Truths vs Myths


Coco Rocha, The Making of a Cover Shot

For everybody that thinks modeling is easy…this many takes to get ONE great shot…and this is a super model! Imagine how much work it takes the newbie model to get a great shot…models, you gotta be prepared to WORK for your dream!

NYC Director Neal Hamil Talks Model Requirements

While Millie Lewis COLUMBIA is a local agency, we have the same requirements as the top agencies in New York, Paris and Milan. MLC works directly with large market agencies. At MLC, if we find talent that has potential outside of the Regional Market, we will schedule appointments for a model to be seen by the top agencies in New York. However, a model must meet specific requirements. Listen as Neal Hamil, director of Elite Models North America, describes what it takes to be a model.
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How Real Agencies Work…

We found a You Tube video that offers a great explanation of how agencies really work, covering everything from how agencies make money to what a model should expect when he/she begins working.  This is a brief yet informative video… We also suggest you read the post “Truths vs. Myths in the Modeling and Entertainment Business” posted below.

Truths vs. Myths in the Modeling & Entertainment Industry

Do I have to pay an agency/agent to represent me?

No. Agents and managers make money when you make money. Most agencies will charge 15-20% service fees to the model and managers normally take 10% of the talents over all pay. For example: When a model is booked to do a runway show that pays $100, the model will make $80 and the agency will make $20.

If I have what it takes, I shouldn’t have to pay anything at all, right?

Not true. Unfortunately, many aspiring models, actors and singers think much like young girls do when dreaming of prince charming… a guy that will come and sweep her away, buy her wonderful jewelry and clothes and fly her all over the world. The Cinderella story does not exsist in the modeling and entertainment world. Agencies are in the business to make money, as the same with all companies. Most agencies require you to pay for you own “tools.” Tools for a model are professional photos, photo enlargements, copies, etc. For actors, the tools required are headshots and resumes. These are things that agencies expect you to take care of. However, in larger markets like NY and Miami, occasionally an agency will advance monies for headshots, photo shoots, etc. The key word here is “advance”. The agency never gives anything away for free. After a job is completed, the Agency deducts what you owe them from your pay. Many record labels operate the same way. When a label finds a new artist, the label will fund production and distribution of the album and music videos; however, the artist doesn’t receive payment from record sales until the label has recovered their investment. Nothing is free. It’s a business.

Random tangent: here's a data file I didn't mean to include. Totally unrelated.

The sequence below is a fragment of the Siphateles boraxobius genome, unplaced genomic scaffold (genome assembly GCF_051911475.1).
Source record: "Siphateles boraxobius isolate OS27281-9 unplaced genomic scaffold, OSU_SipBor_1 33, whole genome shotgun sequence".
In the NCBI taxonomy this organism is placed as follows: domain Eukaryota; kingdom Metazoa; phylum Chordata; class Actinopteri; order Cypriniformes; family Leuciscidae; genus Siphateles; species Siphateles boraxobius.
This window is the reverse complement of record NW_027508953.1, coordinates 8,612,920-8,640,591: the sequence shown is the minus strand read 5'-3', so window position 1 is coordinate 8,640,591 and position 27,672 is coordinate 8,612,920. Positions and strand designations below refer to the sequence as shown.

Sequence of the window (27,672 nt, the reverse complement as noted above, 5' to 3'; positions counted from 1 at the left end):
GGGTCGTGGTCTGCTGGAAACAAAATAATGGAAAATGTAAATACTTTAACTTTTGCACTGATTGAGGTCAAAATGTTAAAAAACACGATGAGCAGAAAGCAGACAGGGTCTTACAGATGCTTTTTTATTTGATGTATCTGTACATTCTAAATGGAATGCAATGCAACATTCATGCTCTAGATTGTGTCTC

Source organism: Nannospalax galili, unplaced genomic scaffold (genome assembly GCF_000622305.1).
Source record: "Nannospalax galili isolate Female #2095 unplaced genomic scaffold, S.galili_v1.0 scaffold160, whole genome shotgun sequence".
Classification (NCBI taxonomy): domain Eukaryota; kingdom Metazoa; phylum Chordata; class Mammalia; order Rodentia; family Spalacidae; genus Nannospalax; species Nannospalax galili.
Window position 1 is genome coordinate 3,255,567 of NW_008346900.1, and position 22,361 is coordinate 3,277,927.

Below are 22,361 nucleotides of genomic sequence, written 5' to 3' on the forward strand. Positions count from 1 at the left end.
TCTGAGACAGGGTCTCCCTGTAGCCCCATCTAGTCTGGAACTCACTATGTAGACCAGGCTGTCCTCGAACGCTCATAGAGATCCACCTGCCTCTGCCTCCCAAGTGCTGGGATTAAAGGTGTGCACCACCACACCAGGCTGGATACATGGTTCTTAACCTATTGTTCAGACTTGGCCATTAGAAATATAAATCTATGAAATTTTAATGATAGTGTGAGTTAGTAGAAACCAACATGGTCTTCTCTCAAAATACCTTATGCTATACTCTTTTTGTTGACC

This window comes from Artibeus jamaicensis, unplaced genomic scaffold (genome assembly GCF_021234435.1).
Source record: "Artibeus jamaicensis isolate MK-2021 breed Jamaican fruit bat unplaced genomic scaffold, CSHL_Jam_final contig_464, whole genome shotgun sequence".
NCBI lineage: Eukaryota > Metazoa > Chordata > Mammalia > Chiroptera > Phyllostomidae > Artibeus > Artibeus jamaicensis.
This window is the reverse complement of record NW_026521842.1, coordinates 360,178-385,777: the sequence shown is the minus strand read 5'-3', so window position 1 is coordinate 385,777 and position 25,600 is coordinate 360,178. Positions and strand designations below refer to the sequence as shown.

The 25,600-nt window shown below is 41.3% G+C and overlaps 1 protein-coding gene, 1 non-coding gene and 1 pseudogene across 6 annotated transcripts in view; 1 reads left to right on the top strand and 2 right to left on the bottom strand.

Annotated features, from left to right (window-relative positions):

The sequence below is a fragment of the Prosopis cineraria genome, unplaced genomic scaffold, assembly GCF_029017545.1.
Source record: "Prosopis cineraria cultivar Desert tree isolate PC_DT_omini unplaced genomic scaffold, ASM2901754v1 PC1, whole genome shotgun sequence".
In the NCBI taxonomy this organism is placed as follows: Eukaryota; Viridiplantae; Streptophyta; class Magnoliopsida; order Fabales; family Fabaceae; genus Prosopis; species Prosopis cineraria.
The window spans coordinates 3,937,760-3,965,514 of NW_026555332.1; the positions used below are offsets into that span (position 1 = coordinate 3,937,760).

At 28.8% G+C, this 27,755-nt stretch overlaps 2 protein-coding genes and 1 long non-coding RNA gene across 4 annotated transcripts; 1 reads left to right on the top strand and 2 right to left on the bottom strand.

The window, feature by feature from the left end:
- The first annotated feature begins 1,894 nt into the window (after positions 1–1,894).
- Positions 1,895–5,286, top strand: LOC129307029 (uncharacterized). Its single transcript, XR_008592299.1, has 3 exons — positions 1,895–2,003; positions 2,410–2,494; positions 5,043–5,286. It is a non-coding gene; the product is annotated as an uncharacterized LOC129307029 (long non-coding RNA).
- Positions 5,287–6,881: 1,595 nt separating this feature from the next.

Do I have to take classes for an agency to represent me?

This is a very touchy subject from an agent’s standpoint. No, not everyone needs classes, but many people do. Nine out of ten times, when an aspiring model walks in our doors, she needs some work. Normally, we put the models on the runway and in front of the camera to see how well they move. If a model is inexperienced, yes she will need some instruction. However, we’ve had models and actors walk through our doors that already have experience, they are professional and they have professional photos and resume. Classes are not mandatory, but be honest with yourself. If you were put on a set, in front of a camera and the director told you to move and create art, would you know what to do? Would it look professional? Do you know the best angles of your face? Do you know the best angels for your body type? These are all things models and actors should know. The bottom line is this: When you go on an audition through your agency, you represent that agent. If you are not professional, if you are not up to par, you potentially jeopardize your agency’s reputation amongst clients.

Is Millie Lewis of Columbia an agency or just a school?

First and foremost, MLC is an agency providing opportunities locally, regionally and nationally for models, actors, singers and dancers. MLC books jobs for print, television and film. We also offer Training in modeling, acting and personal development. We want our talent to do well. We make money when they make money, so we offer lessons and coaching to help our talent become more competitive. The greatest athletes in the world are practicing and training everyday. Academy Award winning actors have been training and coaching and fine-tuning their skills for years. You don’t “arrive” at your greatest skill level overnight, you grow into it. Through the coaching programs at MLC, we help people develop into professional, self-confident actors and models.